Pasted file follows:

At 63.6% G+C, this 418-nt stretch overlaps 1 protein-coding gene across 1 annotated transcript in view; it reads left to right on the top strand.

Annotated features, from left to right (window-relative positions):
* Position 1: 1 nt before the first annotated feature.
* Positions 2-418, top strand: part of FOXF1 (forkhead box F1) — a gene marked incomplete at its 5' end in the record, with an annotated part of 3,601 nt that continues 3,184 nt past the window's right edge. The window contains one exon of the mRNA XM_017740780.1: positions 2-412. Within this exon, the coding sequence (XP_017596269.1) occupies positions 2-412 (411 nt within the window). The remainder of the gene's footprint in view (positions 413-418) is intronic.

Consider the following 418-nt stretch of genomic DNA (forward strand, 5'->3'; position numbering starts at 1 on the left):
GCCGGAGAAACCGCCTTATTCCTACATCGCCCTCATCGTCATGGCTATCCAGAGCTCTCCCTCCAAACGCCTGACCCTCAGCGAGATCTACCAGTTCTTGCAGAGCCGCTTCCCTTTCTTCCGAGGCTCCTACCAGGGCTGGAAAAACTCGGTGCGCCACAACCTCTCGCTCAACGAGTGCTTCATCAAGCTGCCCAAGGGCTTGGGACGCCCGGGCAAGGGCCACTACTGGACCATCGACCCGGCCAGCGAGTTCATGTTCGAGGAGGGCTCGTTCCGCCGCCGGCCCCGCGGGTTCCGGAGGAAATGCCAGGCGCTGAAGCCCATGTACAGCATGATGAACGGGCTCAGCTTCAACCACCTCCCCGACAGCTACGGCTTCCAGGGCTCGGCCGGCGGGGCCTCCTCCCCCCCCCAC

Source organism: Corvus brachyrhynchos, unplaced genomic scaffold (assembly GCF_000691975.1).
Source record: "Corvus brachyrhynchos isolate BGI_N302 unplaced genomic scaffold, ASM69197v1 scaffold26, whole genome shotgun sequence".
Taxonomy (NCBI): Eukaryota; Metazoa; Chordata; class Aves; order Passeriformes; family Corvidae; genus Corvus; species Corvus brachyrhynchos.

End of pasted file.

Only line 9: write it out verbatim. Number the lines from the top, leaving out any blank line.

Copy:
Taxonomy (NCBI): Eukaryota; Metazoa; Chordata; class Aves; order Passeriformes; family Corvidae; genus Corvus; species Corvus brachyrhynchos.